I was several blocks from home on my Sunday morning run when I realized that I had left my Fitbit at home. I did not turn around and go get it (though that option crossed my mind). Instead I tried to process the implications of its absence. I began to rumininate on self empiricism, magical thinking and the sands of time.
My friend Steve introduced me to the Fitbit. He is a music producer who works at home sitting at a console. The caveat du jour -“Sitting is the new smoking”- got under his skin and prompted his purchase of a wearable tracking device. He knew he was sedentary but when his Fitbit tallied a daily step total many thousands of steps fewer than recommended by the American Heart Association, he was truly shocked. Our psyche cannot be an objective observer or a reliable interpreter of bodily signals. These are the main reasons to contract with a third party to surveill your sorry ass. (n.b. Unlike Facebook, Fitbit is up front about the the fact that it is all about surveillance.) I am in my 7th decade and I jog in order to help me stay in shape to play squash. I do not love to run. As I pound the pavement, I am not filled with the joy of living and eagerly awaiting the rush of endorphins. When I am running my body/mind is always sending me signals to stop the madness. This is when I use my Fitbit. If my heartrate is above 140, I give myself permission to walk it down. If my heartrate is lower, that means I am simply feeling puny and I can accede to the puniness or push through it. Fitbit lets me calibrate my willpower.
To what end, you ask, do I attempt do direct my feckless will? My father lived most of his life feeling the precarity of an elevated heart rate. I have a resting heart rate that varies between 47 and 53 (according to Fitbit). Though I find this information soothing, I believe that only continued exercise will keep me soothed. I am not a cardiologist or an epidemiologist so I have no technical knowledge about any of this. My calculation is simple: the fewer beats per minute, the longer I will last. Magical thinking. I could die of a thousand different causes tomorrow, but today I get to feel like I have some agency in the determination of my life span.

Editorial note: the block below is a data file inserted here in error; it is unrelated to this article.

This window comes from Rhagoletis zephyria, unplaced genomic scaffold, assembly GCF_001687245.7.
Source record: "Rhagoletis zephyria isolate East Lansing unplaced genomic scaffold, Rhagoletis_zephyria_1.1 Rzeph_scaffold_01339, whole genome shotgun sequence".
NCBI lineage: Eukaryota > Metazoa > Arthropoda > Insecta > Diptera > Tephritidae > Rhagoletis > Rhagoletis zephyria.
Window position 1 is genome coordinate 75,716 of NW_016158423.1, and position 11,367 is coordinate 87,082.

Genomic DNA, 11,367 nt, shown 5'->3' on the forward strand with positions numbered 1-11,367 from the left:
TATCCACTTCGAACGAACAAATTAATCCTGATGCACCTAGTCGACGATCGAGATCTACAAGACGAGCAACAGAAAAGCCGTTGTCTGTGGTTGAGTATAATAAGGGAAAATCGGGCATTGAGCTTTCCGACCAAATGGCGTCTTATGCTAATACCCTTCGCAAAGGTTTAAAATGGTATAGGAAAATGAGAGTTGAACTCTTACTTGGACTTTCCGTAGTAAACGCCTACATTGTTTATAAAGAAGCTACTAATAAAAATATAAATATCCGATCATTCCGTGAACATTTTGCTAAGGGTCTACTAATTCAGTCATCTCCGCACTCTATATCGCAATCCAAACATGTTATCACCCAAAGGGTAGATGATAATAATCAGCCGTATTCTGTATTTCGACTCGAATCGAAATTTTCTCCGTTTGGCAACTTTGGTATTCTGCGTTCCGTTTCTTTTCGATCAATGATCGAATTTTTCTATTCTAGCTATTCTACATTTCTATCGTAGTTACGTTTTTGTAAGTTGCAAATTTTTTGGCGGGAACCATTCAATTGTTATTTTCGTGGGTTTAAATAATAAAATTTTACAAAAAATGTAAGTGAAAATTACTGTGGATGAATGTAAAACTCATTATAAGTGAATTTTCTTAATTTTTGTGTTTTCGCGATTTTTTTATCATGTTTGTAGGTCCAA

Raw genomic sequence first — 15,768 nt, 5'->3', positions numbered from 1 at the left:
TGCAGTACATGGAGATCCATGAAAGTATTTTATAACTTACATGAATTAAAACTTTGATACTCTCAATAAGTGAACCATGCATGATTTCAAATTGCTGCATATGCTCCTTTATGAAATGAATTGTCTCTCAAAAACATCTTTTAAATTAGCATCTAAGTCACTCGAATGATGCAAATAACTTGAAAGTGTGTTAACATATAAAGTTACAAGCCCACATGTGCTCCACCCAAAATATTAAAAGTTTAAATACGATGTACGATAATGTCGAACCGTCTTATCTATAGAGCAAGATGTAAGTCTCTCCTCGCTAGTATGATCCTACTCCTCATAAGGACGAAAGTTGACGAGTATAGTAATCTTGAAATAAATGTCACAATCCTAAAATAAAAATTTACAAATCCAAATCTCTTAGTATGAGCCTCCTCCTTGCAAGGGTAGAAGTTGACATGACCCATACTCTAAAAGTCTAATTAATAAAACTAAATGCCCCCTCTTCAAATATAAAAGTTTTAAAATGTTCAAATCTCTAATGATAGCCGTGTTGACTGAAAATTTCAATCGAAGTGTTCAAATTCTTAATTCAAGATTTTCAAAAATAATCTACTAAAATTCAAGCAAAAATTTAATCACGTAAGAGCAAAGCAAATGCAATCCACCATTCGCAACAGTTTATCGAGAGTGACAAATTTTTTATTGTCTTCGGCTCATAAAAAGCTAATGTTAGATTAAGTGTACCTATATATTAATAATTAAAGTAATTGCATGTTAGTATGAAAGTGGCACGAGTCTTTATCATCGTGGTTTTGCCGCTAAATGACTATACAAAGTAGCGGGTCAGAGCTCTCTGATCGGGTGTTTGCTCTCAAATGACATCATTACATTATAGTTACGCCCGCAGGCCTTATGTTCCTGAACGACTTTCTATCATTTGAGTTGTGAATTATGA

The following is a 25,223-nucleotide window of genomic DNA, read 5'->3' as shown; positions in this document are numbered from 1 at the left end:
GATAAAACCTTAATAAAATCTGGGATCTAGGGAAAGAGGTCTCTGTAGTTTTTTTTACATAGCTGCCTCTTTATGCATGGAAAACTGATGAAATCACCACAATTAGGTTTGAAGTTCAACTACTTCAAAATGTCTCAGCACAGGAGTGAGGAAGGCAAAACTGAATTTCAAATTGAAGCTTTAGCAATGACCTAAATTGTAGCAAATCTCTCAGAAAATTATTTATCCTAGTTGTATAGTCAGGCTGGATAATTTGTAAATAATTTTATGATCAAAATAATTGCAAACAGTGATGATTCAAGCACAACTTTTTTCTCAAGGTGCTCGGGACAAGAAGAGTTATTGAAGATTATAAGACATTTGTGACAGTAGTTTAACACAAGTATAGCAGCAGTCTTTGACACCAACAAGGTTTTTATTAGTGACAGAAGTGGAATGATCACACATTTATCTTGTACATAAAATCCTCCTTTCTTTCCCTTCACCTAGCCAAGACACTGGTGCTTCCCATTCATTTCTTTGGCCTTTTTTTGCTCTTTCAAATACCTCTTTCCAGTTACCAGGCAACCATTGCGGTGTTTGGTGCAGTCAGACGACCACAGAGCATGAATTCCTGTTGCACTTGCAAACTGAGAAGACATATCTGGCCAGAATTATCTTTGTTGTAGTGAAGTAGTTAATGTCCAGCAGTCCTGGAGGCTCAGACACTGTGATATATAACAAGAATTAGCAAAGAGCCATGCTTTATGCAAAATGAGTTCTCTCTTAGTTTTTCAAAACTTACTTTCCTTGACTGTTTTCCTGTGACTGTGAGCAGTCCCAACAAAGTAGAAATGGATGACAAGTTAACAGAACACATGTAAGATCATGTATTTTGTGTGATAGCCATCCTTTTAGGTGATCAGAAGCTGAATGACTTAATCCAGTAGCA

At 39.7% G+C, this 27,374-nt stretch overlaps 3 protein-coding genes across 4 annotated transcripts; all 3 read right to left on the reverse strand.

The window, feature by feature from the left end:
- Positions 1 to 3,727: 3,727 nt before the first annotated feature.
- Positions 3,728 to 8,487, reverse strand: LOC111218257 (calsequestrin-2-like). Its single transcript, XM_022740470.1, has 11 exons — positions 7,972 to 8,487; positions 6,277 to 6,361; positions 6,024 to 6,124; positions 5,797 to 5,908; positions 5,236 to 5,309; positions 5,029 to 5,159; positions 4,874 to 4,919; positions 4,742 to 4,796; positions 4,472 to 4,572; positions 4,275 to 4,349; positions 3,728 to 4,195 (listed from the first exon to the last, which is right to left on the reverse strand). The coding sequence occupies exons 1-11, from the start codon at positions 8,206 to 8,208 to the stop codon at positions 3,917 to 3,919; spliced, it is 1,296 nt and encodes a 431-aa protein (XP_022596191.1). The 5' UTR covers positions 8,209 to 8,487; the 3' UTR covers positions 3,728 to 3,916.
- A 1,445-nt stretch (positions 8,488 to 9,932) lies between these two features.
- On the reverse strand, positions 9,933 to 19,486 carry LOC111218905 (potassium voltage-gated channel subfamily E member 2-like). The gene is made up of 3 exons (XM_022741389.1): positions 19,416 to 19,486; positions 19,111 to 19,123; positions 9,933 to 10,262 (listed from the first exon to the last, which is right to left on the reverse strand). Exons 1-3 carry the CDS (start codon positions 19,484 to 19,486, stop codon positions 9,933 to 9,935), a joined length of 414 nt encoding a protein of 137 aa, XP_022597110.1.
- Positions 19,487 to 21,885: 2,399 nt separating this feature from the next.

Finally, there is the question of how we verify that a tree has fallen in the woods. My self and my self-conscious self have invited a third party to bear witness to our life. There is now an Other with awareness of my activity; interpreting my bodily signals, comparing them ceaselessly to abstract, objective standards and, finally, archiving them in the Cloud . When that witness is not in its usual observatory, I am no longer counted. I no longer count. There will be no record of my Sunday morning run in the digital Library of Alexandria. My version of Ratso Rizzo- “Hey, I was runnin’here!”- goes unobserved and unremarked. This Sunday’s run will not be immortalized.
Why, then, do it?